The IRT is fueled by philanthropy and we are deeply grateful for the community of donors who make this work possible. For the past several years, PA Giving Day has served as an exciting and powerful day for the IRT, last year galvanizing over 110 program donors during the event. Again this year, several generous Andover and IRT alumni are offering match funds to inspire support. Every one of the first 85 gifts to the program that day, regardless of size, will be matched with a $1,000 gift, unlocking up to $85,000 in funds for IRT!
Please help us to ensure incredible success on Giving Day – running from 9am EDT on March 30th to 12pm EDT on March 31st. To participate, please visit this site and select “IRT” from the drop-down menu. (Early gifts are welcome!)
IRT introduced me to a community of scholar-colleagues who have grounded the doctoral program application process in humanity. By this I mean that I have been prompted to formally & informally consider the significance of my work outside the context of admissions. These iterative reflections are the footing that has made it possible to reach for the next anchor point with resolve. My cohort has been a source of strength & inspiration. And my SOP advisor, Dr. Stephanie Flores-Koulish, encouraged me to consider that the scholarship I will produce will do the same for others in turn. IRT has affirmed my conviction that people–not institutions–will always be the fonts of change. Ed’d Luna Bhagwandeen, IRT ’21
Master’s, Education; University of California, Los Angeles
Executive Director for Breakthrough San Juan Capistrano
The ivory white dice bounced off the classroom wall. “Snake eyes!” I exclaimed as I won another quarter. It was 3rd period Geometry and my friend and I were enveloped in a game of dice while our teacher was talking about theorems in the background. I graduated high school with a 2.1 GPA. I never took the SAT. I never thought I’d ever graduate college. Frankly, I didn’t care. While both my parents, who emigrated from Mexico had high aspirations for my future, I thought college was a waste of time, partly because I thought I wasn’t capable of graduating. Six months from finishing high school I met my now wife and eight months later we found out we were going to be parents. We were both 17. Thirteen years later, Shalee and I have four daughters and I’m now the Executive Director for a college access, education nonprofit tasked with supporting students from backgrounds in underrepresented backgrounds starting in middle school become the first in their families to graduate college. An ironic outcome for someone whose college aspirations at one time were absent. During those internment years, I underwent a defying transformation and my summer at Andover as an intern with IRT dramatically shaped my pathway to graduate college, attain a master’s degree and lead an education nonprofit in the fight for educational equity.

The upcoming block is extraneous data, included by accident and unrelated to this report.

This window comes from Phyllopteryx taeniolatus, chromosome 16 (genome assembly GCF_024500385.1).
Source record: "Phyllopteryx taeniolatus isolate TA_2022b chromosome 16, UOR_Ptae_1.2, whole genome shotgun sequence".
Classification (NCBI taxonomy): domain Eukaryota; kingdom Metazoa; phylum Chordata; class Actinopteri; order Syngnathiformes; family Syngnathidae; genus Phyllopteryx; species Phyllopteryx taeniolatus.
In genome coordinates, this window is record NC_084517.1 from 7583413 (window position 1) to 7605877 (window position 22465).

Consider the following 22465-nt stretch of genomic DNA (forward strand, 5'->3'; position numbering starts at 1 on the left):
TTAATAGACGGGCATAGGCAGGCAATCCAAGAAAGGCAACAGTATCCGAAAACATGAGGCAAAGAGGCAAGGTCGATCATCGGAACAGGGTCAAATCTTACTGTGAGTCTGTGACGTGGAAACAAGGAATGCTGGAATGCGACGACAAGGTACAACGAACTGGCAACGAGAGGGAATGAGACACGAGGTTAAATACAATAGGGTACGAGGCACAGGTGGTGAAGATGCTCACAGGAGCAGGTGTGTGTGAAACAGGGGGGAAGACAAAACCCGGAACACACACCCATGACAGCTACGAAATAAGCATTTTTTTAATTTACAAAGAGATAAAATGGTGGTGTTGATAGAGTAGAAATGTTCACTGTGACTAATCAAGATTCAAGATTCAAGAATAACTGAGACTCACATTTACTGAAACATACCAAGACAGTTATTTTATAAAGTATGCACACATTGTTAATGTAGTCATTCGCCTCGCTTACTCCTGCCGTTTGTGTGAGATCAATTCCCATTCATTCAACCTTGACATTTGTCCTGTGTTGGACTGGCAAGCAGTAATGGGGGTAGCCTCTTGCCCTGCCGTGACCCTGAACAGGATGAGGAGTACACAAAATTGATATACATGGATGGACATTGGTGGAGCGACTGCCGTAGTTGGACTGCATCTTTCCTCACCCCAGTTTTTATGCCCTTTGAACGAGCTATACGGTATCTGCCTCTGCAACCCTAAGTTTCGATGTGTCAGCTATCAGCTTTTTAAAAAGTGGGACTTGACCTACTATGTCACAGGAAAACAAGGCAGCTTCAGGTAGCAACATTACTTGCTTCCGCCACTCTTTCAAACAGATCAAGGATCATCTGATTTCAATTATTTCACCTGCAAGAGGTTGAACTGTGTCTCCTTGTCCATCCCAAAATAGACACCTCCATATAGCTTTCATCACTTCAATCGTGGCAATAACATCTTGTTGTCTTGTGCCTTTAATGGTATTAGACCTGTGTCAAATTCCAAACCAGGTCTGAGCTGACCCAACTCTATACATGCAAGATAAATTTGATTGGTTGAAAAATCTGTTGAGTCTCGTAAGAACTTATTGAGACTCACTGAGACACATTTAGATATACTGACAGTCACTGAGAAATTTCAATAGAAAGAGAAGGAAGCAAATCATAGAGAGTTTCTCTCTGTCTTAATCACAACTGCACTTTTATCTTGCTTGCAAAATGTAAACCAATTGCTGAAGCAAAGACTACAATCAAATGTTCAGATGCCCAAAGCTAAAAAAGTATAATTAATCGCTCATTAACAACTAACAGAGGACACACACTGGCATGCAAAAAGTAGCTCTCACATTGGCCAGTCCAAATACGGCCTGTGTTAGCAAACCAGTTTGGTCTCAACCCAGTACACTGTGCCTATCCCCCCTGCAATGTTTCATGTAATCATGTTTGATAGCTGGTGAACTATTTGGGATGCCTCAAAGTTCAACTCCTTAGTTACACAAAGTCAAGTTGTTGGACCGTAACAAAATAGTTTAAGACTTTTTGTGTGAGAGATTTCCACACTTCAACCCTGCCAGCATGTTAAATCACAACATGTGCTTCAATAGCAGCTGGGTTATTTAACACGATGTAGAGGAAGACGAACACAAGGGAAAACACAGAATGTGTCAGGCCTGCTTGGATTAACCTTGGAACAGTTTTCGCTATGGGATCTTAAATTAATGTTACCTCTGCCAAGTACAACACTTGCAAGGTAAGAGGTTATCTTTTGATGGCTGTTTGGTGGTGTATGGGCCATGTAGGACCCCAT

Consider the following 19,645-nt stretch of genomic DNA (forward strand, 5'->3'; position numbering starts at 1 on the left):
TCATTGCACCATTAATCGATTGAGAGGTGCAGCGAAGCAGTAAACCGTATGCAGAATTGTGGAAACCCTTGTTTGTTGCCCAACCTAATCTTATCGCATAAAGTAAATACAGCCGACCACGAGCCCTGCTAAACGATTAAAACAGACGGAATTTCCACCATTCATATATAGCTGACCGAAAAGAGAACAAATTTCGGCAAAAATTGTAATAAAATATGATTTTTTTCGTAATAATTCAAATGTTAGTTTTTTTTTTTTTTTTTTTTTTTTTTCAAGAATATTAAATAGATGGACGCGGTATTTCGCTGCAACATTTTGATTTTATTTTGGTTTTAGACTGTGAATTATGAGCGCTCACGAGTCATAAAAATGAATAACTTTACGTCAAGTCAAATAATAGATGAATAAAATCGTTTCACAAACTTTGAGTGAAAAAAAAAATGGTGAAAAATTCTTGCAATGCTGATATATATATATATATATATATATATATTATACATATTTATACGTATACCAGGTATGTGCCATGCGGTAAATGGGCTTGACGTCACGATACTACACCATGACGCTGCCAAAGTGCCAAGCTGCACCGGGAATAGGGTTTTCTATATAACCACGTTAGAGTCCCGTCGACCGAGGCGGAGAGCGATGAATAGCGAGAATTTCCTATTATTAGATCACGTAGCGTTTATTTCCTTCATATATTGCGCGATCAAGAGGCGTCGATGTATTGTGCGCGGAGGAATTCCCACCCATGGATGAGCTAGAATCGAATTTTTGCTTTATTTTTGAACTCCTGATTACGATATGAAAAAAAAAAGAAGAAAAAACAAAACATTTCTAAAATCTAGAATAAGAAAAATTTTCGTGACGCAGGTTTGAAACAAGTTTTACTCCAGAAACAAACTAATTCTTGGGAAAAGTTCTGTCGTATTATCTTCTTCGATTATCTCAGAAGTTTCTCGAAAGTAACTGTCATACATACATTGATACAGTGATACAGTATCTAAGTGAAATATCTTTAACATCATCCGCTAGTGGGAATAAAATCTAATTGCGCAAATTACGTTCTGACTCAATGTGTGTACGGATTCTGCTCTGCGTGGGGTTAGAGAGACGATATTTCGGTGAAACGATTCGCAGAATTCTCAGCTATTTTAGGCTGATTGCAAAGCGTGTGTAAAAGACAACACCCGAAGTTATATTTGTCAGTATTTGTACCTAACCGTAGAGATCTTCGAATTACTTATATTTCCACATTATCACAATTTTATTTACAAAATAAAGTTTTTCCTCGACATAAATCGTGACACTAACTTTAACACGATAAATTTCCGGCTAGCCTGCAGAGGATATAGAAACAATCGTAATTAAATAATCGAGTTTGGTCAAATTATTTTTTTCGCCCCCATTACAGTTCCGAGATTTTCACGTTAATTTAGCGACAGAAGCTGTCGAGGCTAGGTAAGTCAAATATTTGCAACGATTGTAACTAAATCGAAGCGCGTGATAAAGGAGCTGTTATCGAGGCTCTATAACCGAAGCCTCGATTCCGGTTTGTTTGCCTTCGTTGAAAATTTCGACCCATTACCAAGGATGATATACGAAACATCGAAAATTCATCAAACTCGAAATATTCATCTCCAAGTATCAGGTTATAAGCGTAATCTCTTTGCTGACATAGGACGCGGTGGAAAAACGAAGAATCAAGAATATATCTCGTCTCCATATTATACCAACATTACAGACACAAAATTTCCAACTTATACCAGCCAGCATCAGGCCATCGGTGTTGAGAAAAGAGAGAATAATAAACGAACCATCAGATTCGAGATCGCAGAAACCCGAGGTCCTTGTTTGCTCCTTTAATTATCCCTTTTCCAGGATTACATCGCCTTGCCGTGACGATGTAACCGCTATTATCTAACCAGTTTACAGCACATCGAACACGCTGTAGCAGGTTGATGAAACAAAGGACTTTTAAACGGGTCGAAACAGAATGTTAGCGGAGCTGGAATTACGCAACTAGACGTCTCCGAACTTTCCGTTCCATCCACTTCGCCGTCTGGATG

The cool bay area breeze combed my hair as I walked to check the mailbox. We’d been in Berkeley for eight months finishing my junior year, the prospects of post-graduation looming in my mind. We were 21 years old, a family of five with two 1 year old twins and a 3 year old toddler and no idea what the next few years would entail. Shalee and I were the first in our families to attend college, getting to a 4-year university was challenging in itself, so graduate school was an even more elusive and unknown next step. During my undergraduate studies, I came to realize that I wanted to dedicate my life to education, more specifically I aspired to support other students like myself who struggled in school. I turned the mailbox key, discarded the ads and one envelope caught my attention. I could feel my stomach sink, warmth fill my face and my hands tremble holding a letter addressed by Phillips Academy Andover; the moment I realized I was accepted as a summer intern was the moment that I knew my eventual journey as an educator was solidified.
Sitting on the grass by Samuel Philips Hall, the humid summer air enveloping me as I was enveloped in one of our assigned readings preparing for the next day of seminar. The reader looking back at me like Mt. Everest ready to be climbed, the dread I felt thinking it wasn’t possible that I could get through this program in less than a month; but I did, and many had before and since. Besides, the lack of sleep, overwhelming feeling that never went away, thinking that I was chosen by mistake and would be discovered soon, a sense that this experience was all a dream and holding onto the idea that it was all for some future reason. My summer as an IRT intern dragged me outside of my sense of self, forcing me to realize that I belonged- that I was capable. I belonged in graduate school, I was capable of being a college graduate. I belonged in spaces of edification, I was capable of critical inquiry. I belonged and I was capable.
Alex Serna is an Executive Director for Breakthrough San Juan Capistrano, an education nonprofit with the mission to support students become the first in their families to graduate college. He has B.A in American Studies from UC Berkeley and a master’s degree in education from UCLA. He’s a 2017 New Leaders Council, Los Angeles fellow currently serving on the Millennial Commission on Education as a Senior Fellow. His thoughts on college access have been published in the Washington Post, The Hill, The Hechinger Report, Diverse Issues in Higher Education, NACAC Journal of College Admissions and the New Leader Journal of Generational Policy and Politics.
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